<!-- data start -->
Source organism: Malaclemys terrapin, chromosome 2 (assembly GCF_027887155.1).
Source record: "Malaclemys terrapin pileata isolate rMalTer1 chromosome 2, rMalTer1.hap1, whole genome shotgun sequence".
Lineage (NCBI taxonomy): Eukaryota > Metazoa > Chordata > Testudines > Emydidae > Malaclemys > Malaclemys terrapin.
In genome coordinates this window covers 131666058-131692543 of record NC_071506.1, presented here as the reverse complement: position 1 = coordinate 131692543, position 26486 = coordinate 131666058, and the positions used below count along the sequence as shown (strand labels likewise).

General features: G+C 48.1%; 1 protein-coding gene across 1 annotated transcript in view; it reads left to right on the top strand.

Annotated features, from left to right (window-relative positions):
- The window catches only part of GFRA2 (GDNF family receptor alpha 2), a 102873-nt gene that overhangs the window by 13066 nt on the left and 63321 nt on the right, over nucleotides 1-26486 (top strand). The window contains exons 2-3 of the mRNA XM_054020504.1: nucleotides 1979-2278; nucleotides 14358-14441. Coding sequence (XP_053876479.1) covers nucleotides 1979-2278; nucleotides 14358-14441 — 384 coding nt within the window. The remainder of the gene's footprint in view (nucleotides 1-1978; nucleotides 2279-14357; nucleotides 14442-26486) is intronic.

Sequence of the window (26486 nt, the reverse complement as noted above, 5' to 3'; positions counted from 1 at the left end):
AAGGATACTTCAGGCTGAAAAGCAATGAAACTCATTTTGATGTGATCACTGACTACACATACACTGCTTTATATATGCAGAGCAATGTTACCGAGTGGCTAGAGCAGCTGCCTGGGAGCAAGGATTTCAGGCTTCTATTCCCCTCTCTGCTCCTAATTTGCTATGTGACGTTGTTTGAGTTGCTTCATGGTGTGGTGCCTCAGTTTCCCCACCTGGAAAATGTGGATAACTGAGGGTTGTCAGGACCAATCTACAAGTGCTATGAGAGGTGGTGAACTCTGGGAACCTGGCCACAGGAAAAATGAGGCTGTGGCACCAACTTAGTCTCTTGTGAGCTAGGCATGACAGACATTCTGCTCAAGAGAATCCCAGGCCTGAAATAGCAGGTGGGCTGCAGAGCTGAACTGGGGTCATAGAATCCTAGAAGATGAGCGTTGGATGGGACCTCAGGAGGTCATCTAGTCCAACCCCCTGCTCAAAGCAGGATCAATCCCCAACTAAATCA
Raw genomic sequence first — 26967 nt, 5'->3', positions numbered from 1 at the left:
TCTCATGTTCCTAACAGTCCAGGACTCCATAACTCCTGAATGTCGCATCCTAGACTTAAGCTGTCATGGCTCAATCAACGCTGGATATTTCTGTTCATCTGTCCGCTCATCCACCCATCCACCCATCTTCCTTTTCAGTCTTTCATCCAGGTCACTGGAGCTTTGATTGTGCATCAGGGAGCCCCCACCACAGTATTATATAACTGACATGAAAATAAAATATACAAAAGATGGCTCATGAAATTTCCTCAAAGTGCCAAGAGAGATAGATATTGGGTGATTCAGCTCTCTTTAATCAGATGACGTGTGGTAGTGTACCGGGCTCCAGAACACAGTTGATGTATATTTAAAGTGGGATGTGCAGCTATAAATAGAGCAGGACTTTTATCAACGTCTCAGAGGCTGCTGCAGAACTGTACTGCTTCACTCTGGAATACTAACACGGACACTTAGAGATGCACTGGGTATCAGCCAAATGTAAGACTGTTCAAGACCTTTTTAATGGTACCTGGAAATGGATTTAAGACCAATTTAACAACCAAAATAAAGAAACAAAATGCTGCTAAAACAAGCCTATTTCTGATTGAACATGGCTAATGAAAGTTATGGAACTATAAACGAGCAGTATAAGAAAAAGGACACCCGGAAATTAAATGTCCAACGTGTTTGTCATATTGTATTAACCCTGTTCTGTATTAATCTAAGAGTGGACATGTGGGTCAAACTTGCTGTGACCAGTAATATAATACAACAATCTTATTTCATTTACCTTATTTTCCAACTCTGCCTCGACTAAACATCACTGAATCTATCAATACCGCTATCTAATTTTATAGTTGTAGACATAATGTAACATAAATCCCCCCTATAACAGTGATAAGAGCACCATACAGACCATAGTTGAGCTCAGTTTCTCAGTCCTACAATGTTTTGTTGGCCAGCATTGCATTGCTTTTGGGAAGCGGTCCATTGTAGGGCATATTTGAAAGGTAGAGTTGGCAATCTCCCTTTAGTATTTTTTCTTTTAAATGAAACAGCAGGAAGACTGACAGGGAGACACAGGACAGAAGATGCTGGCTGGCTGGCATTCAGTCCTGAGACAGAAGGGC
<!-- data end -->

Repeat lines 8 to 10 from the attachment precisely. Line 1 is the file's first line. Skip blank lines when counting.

Sequence of the window (26486 nt, the reverse complement as noted above, 5' to 3'; positions counted from 1 at the left end):
AAGGATACTTCAGGCTGAAAAGCAATGAAACTCATTTTGATGTGATCACTGACTACACATACACTGCTTTATATATGCAGAGCAATGTTACCGAGTGGCTAGAGCAGCTGCCTGGGAGCAAGGATTTCAGGCTTCTATTCCCCTCTCTGCTCCTAATTTGCTATGTGACGTTGTTTGAGTTGCTTCATGGTGTGGTGCCTCAGTTTCCCCACCTGGAAAATGTGGATAACTGAGGGTTGTCAGGACCAATCTACAAGTGCTATGAGAGGTGGTGAACTCTGGGAACCTGGCCACAGGAAAAATGAGGCTGTGGCACCAACTTAGTCTCTTGTGAGCTAGGCATGACAGACATTCTGCTCAAGAGAATCCCAGGCCTGAAATAGCAGGTGGGCTGCAGAGCTGAACTGGGGTCATAGAATCCTAGAAGATGAGCGTTGGATGGGACCTCAGGAGGTCATCTAGTCCAACCCCCTGCTCAAAGCAGGATCAATCCCCAACTAAATCA
Raw genomic sequence first — 26967 nt, 5'->3', positions numbered from 1 at the left: